With the opening of the center, the school administration hopes to introduce a religion and politics minor to the College of Arts & Sciences. Included in this program are opportunities for students to spend a semester or full year in Washington working in a related internship with the center or a national religious organization. These opportunities should be made available by fall 2010.

The center will also host a conference every four years during the presidential election.

A part of the Center’s purpose is to show the University’s renewed interest in building strong ties with Washington. The program will run in partnership with the Brookings Institution and aims at building a connection between participants and the city.

The $30 million contribution from the Danforth Foundation will go toward providing five new faculty members, each of whom will be associated with a different department of the College of Arts & Sciences.

The endowment will also go toward providing an operating budget of $1.3 million annually.

  • http://www.facebook.com/profile.php?id=593555791 Jerome Bauer

    In Autumn 2007 I went to a program in Graham Chapel about religious diversity and militant secularism at Washington University. Father Gary Braun of the Catholic Student Center was the keynote speaker. His whole speech led up to a dramatic proclamation, that WashU faculty are, over all, hostile to religion, but the Administration is, over all, quite friendly to the concerns of our religiously observant students (I am paraphrasing). When he said this, the Campus Minsters sitting to the left and right of me nodded their heads in silent agreement.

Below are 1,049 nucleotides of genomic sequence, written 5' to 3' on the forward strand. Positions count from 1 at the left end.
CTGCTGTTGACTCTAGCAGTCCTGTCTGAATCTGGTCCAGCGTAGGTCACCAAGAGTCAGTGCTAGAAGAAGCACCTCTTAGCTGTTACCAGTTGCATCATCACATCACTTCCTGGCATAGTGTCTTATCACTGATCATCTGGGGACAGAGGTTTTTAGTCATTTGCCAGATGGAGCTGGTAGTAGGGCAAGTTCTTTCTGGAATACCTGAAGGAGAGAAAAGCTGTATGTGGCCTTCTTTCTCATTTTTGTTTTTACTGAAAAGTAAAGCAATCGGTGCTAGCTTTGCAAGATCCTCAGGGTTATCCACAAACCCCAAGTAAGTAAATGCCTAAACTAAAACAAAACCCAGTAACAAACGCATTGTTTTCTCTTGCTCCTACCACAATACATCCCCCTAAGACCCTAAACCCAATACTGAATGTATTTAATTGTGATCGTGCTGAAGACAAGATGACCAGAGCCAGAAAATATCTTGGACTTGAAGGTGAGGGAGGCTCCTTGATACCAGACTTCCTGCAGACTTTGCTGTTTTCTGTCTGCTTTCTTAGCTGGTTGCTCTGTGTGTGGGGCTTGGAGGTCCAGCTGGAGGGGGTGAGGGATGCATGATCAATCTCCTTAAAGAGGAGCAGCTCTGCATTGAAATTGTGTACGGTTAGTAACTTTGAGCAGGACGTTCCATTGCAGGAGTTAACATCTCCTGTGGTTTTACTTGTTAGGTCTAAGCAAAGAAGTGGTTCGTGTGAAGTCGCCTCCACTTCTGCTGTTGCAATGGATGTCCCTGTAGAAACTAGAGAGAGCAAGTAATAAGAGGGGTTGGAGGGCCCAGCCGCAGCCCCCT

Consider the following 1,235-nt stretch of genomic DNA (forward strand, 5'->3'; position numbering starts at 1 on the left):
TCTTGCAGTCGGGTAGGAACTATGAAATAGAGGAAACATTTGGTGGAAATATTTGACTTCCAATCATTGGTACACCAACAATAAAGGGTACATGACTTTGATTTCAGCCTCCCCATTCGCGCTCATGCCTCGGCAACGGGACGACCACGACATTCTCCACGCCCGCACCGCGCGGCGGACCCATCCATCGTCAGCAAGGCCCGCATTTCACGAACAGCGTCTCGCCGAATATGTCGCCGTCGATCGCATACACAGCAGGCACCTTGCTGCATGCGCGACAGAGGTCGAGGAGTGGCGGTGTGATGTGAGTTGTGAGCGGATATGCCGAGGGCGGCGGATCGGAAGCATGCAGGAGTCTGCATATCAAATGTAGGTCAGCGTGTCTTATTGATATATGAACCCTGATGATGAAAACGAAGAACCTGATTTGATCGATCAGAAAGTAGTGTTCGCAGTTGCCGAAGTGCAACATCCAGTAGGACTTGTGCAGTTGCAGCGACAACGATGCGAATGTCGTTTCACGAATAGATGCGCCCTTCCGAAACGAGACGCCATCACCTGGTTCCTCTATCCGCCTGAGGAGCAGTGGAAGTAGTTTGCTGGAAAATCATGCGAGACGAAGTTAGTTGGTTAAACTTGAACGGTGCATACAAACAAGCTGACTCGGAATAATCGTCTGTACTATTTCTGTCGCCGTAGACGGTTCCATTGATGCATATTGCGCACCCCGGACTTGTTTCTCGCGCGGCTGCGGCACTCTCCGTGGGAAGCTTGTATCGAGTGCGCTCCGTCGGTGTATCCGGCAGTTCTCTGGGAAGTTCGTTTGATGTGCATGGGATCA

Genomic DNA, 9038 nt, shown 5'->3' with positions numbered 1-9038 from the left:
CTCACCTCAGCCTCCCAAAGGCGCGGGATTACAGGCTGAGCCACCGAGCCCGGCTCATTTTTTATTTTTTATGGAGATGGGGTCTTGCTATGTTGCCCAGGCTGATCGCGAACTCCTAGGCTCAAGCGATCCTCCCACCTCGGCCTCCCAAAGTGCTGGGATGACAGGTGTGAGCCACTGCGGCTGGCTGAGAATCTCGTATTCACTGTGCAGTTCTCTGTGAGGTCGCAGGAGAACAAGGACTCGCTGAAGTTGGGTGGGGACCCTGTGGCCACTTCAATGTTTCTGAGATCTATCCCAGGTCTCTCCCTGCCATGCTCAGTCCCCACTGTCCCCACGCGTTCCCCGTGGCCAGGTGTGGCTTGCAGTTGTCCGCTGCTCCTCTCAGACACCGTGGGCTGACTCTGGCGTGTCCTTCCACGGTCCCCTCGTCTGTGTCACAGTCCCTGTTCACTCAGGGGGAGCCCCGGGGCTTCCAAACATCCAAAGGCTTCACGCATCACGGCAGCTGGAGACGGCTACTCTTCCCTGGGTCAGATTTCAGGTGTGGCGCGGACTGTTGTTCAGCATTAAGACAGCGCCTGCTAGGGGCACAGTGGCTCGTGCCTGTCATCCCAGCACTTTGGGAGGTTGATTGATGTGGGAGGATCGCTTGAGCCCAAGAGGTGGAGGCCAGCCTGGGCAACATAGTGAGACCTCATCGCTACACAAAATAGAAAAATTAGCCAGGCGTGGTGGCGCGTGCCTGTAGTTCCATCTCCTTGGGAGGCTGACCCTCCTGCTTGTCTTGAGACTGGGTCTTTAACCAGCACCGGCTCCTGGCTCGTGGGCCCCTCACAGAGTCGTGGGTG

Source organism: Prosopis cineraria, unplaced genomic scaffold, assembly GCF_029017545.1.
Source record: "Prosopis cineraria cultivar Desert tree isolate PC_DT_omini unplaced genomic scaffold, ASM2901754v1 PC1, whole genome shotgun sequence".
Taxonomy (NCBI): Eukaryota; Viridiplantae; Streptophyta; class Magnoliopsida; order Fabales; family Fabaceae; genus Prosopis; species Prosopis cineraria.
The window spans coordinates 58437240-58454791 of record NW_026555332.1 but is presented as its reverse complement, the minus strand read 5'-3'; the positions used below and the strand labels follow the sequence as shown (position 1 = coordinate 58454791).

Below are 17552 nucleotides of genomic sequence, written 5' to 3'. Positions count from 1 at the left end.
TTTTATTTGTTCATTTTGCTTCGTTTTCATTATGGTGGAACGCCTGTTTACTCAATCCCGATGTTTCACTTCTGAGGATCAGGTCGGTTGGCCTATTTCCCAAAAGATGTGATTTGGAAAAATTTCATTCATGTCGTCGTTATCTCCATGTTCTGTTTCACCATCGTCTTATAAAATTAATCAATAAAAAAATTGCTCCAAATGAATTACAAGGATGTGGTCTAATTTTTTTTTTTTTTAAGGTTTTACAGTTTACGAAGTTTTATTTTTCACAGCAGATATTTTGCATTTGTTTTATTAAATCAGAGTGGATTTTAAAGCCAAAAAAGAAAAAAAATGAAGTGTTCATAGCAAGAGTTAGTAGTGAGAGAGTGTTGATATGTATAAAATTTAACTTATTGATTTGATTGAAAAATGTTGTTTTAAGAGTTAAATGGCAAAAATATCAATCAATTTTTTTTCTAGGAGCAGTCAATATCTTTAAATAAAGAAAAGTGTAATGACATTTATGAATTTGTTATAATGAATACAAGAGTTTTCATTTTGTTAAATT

To whom does one go for help with issues of social justice, peace, civil rights, and worker’s rights? Folks in the churches, synagogues, temples and mosques may be more reliable allies than anybody on the WashU faculty. And the Administration and Trustees may be better allies, in the long run, than your favorite professor, who may talk the redwash talk as a good career move, but will not walk the walk with you.

    A friend in need is a friend in-deed.

  • http://www.facebook.com/profile.php?id=593555791 Jerome Bauer

    Who should be the Chair and Director of this well-endowed centrist Center? Why not FFFFF, long serving Adjunct Professor, Frank Flinn the Flamboyant Former Franciscan?

    Or perhsps the new chair and program director ought to be the former lecturer who, whenever she saw one of my lecturer’s policy reform flyers, instead of shunning me as everybody else did, would walk up to me to say, “You are so right. I was SO treated as second class faculty when I was a lecturer. I was one of the lucky ones.” I think the new chairs and center directors should always be such people.

  • http://www.facebook.com/profile.php?id=593555791 Jerome Bauer

    At last, a reference to religious studies in a Student Life article. We haven’t seen that in a while.

    Does the 30 million for five new faculty positions and a substantial operating budget include any funds for Lectureships? With decent if not excessive pay and a real career path, and a modicum of job security? This is, after all, what Student Life has editorialized for, in past years, fairly consistently.